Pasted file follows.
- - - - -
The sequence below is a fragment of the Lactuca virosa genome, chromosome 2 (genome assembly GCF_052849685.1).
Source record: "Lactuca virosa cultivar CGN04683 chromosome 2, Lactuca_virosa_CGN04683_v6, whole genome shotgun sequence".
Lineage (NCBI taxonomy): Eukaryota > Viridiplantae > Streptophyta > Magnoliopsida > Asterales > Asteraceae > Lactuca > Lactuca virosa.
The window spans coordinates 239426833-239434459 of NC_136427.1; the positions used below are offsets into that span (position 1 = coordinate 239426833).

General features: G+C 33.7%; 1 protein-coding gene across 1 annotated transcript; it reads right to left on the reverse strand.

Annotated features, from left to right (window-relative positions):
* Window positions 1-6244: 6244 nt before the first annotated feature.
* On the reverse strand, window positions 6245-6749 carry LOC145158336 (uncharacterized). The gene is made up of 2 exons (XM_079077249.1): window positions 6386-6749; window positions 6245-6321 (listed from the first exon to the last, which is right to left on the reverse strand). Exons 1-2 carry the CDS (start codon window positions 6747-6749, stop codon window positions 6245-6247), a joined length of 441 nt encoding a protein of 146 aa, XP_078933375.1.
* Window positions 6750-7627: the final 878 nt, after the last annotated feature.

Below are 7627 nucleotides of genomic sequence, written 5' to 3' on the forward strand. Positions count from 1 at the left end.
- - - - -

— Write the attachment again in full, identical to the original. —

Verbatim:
The sequence below is a fragment of the Lactuca virosa genome, chromosome 2 (genome assembly GCF_052849685.1).
Source record: "Lactuca virosa cultivar CGN04683 chromosome 2, Lactuca_virosa_CGN04683_v6, whole genome shotgun sequence".
Lineage (NCBI taxonomy): Eukaryota > Viridiplantae > Streptophyta > Magnoliopsida > Asterales > Asteraceae > Lactuca > Lactuca virosa.
The window spans coordinates 239426833-239434459 of NC_136427.1; the positions used below are offsets into that span (position 1 = coordinate 239426833).

General features: G+C 33.7%; 1 protein-coding gene across 1 annotated transcript; it reads right to left on the reverse strand.

Annotated features, from left to right (window-relative positions):
* Window positions 1-6244: 6244 nt before the first annotated feature.
* On the reverse strand, window positions 6245-6749 carry LOC145158336 (uncharacterized). The gene is made up of 2 exons (XM_079077249.1): window positions 6386-6749; window positions 6245-6321 (listed from the first exon to the last, which is right to left on the reverse strand). Exons 1-2 carry the CDS (start codon window positions 6747-6749, stop codon window positions 6245-6247), a joined length of 441 nt encoding a protein of 146 aa, XP_078933375.1.
* Window positions 6750-7627: the final 878 nt, after the last annotated feature.

Below are 7627 nucleotides of genomic sequence, written 5' to 3' on the forward strand. Positions count from 1 at the left end.